After a nine years, a multi-award-winning Woodstock writer, theatre-maker and scholar is back to grace the South African stage with her latest play,What Remains.
Nadia Davids, who grew up in Walmer Estate, has garnered several awards and nominations – including five Fleur du Cap theatre awards as well as one Noma and one Naledi – for her productions, At Her Feet and Cissie, which have been performed locally and abroad.
Her debut novel, An Imperfect Blessing, was long-listed for the Sunday Times Fiction Award and shortlisted for the UJ Prize and the Pan-African Etisalat Prize for Literature.
Davids holds a PhD from UCT and, as an AW Mellon Fellow, has been a visiting artist at the University of California Berkley and at New York University. She also lectured at Queen Mary University of London and is a recipient of a Philip Leverhulme Prize for her research on Prestwich Place, where the bones of 2000 people, believed to have been slaves, were found in Green Point in 2003.
Davids’s passion for writing stemmed from an early love for reading, living in a house full of books and with parents who were always reading.
“These things all helped tremendously in making one believe a life of reading and writing is possible.
“And I was lucky, as my parents were incredibly patient and indulgent about listening to poems, sitting through endless made-up plays and having an older sister who was and still is my first reader.”
What Remains will be staged at the UCT Hiddingh Hall campus next month after it premieres at the National Arts Festival in Grahamstown, with a run from Thursday June 29 to Saturday July 1.
It’s a captivating fusion of text, dance and movement telling a story about an unexpected uncovering of a slave burial ground in Cape Town, the archaeological dig that follows and a city haunted by the memory of slavery.
When the bones emerge from the ground, everyone in the city – slave descendants, archaeologists, citizens, property developers – is forced to reckon with a history sometimes remembered, sometimes forgotten.
“This is a play about history, memory, magic and the now,” says Davids.
“Slavery in the Cape is a history full of silence and unresolved sorrow. And unresolved histories have a way of making themselves known. It is a play about how history erupts and disrupts the present.”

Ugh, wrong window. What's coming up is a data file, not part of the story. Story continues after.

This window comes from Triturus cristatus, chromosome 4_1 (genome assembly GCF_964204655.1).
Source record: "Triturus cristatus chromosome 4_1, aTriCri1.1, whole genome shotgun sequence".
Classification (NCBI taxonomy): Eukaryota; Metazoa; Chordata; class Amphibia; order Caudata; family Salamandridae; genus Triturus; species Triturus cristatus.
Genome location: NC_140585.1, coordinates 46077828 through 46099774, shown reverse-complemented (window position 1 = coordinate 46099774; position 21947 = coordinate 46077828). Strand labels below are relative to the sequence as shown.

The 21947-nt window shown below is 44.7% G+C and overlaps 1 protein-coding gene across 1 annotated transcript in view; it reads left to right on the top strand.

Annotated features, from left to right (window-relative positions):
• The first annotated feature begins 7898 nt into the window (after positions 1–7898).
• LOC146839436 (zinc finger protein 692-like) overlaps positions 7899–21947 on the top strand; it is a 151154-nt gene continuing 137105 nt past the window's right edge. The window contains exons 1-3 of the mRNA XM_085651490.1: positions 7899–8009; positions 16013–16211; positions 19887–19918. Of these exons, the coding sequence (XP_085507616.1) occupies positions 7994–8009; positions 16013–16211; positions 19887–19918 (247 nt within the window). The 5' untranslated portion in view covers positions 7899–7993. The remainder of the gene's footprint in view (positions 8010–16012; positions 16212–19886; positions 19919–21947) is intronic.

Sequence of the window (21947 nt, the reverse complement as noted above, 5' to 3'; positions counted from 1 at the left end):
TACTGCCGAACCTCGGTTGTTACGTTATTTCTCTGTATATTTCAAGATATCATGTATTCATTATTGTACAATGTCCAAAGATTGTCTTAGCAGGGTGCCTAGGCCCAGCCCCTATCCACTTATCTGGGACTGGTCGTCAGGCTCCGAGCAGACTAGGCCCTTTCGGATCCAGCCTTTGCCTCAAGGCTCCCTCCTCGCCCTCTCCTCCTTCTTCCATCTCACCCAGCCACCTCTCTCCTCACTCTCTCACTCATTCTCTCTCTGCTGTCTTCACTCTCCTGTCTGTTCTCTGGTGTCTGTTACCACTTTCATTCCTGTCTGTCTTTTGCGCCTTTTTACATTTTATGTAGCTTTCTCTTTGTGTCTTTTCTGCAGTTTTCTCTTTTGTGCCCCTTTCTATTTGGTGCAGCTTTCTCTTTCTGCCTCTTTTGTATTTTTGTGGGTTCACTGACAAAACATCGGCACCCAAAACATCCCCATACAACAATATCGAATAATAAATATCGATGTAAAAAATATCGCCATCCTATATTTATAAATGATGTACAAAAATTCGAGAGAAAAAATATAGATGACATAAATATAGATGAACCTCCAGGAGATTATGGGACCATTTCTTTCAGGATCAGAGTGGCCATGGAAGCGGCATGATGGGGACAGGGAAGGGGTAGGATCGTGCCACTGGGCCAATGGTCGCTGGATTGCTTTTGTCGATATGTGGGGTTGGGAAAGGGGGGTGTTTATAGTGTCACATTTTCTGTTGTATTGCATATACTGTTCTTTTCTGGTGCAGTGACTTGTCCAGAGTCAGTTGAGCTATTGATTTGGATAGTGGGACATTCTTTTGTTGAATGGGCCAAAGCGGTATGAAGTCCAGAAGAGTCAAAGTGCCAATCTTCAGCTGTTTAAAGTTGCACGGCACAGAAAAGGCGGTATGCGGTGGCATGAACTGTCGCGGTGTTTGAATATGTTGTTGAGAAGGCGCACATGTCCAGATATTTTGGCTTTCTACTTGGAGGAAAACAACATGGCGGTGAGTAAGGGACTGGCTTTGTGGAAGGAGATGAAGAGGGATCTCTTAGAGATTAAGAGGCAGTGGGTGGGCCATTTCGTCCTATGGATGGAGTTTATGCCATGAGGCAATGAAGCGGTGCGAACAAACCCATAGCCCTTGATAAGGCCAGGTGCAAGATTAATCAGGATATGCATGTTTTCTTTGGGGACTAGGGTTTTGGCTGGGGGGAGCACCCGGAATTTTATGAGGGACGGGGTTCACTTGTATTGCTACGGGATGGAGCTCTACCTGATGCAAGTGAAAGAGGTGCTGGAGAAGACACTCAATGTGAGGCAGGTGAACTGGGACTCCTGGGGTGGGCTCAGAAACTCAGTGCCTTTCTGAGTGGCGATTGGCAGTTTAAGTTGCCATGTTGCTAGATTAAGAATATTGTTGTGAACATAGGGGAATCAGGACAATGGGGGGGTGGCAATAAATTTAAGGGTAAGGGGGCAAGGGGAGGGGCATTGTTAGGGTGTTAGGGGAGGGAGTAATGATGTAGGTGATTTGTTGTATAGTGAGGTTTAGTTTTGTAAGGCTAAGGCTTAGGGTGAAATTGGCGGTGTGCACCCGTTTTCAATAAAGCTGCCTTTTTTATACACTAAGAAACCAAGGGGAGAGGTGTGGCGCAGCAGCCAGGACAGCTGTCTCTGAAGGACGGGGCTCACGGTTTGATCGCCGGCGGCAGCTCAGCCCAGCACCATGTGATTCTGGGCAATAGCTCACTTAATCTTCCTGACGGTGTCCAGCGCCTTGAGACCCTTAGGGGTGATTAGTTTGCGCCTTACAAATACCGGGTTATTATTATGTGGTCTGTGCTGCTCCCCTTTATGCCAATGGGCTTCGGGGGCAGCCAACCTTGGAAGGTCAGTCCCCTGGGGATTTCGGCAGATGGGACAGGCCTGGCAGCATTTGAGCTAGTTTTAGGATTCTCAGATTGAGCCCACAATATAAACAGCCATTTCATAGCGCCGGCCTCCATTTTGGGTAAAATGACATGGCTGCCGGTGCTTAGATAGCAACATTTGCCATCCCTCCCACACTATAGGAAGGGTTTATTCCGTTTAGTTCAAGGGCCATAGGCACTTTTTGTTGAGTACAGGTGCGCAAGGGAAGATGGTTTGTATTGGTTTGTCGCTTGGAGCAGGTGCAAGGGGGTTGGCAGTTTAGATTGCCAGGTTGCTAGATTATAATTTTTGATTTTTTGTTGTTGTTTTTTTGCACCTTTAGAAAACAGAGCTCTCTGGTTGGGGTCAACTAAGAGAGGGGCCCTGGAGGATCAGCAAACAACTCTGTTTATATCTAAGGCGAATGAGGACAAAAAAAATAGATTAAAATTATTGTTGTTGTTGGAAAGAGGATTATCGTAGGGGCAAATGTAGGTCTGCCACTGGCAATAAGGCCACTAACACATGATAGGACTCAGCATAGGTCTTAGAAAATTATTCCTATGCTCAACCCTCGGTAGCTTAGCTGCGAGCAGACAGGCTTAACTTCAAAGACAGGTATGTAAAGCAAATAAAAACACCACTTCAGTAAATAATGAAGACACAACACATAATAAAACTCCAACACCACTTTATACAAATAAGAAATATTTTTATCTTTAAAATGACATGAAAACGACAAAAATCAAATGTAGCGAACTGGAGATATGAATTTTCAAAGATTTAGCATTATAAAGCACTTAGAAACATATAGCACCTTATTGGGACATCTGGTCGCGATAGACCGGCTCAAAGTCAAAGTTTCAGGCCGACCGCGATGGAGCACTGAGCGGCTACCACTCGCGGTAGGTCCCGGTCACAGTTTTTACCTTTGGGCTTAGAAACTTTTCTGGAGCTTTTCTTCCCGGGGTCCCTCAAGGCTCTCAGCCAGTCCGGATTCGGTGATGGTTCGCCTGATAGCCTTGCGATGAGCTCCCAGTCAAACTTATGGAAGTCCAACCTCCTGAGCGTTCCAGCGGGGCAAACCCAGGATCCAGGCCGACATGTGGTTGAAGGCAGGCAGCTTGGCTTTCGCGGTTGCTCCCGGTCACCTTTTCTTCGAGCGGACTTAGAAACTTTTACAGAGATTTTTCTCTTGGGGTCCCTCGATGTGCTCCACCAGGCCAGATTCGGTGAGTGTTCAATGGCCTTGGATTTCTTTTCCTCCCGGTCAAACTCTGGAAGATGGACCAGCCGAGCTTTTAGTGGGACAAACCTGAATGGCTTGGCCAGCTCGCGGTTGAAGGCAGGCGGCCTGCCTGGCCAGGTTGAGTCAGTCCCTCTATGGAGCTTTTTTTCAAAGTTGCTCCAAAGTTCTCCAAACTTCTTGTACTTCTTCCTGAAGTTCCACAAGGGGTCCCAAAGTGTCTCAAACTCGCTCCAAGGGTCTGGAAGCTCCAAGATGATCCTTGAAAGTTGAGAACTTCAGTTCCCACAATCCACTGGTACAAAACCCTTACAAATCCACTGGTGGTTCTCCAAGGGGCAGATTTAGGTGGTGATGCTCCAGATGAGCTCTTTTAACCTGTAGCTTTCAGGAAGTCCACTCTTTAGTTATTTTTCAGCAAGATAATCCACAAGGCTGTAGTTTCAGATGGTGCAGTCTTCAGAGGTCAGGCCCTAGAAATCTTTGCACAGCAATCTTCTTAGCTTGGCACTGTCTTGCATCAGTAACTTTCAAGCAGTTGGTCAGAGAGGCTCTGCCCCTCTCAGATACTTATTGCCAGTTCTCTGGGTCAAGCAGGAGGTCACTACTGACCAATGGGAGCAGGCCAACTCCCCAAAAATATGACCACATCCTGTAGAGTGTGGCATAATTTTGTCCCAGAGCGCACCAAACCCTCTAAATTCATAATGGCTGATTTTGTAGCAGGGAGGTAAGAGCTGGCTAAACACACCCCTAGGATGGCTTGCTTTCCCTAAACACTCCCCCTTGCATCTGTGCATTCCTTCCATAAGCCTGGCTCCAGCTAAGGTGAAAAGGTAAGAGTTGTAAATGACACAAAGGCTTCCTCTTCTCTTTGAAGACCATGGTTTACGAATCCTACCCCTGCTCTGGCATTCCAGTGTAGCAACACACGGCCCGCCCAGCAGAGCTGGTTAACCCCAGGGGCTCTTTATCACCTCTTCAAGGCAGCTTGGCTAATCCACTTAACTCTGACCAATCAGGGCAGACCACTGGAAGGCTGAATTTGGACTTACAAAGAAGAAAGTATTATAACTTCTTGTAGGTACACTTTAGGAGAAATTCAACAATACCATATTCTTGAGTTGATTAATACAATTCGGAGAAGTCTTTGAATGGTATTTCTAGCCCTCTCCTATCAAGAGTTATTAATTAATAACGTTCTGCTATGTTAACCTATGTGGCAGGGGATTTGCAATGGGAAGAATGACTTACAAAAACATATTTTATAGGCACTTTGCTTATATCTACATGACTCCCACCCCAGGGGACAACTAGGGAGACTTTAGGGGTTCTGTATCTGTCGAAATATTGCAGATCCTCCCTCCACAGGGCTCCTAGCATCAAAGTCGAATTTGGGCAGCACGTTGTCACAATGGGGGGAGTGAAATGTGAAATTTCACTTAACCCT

Four figures – The Archaeologist, The Healer, The Dancer and The Student – move between bones and books, archives and madness, as they try to reconcile the past with the now.
The production is brought together by what Davids refers to as a “theatrical dream team”, with direction and original choreography by Jay Pather and starring Denise Newman, Faniswa Yisa, Shaun Oelf and Buhle Ngaba.
“I’ve always admired Jay Pather’s work; the seamless, yet provocative way he forges connections and relationships between landscapes, the body, place and agency. I am thrilled that he agreed to collaborate on this text-based play, to bring it to life in his signature style and create a truly unique piece of theatre. It’s a privilege too, to see the work performed by the actors and actresses too, who are all incredible, captivating performers, who work deeply and sensitively with the material,” Davids says.
Pather says Davids’s writing “vividly transports us through multiple times and spaces, capturing the vertigo that characterises living in South Africa today”.
Davids says writing is a tough profession, “particularly for women”, but it is something she always returns to.
“As a writer, I’m a bit of strange amalgam because I write fiction but also work in theatre. The one is solitary and the other is collaborative. I try to have seasons for both: I love working alone for long periods on one piece but theatre, with it’s immediacy and the chance to work with other artists, is also very important to me.”
What Remains will be performed from Thursday July 6 to Wednesday July 12 starting at 8pm, with a matinee on Saturday July 8 starting at 2pm and a performance on Sunday July 9 starting at 6pm at the Hiddingh Hall campus in Orange Street, Cape Town. Seating is limited so booking is essential. Tickets cost R120 and can be booked at Webtickets.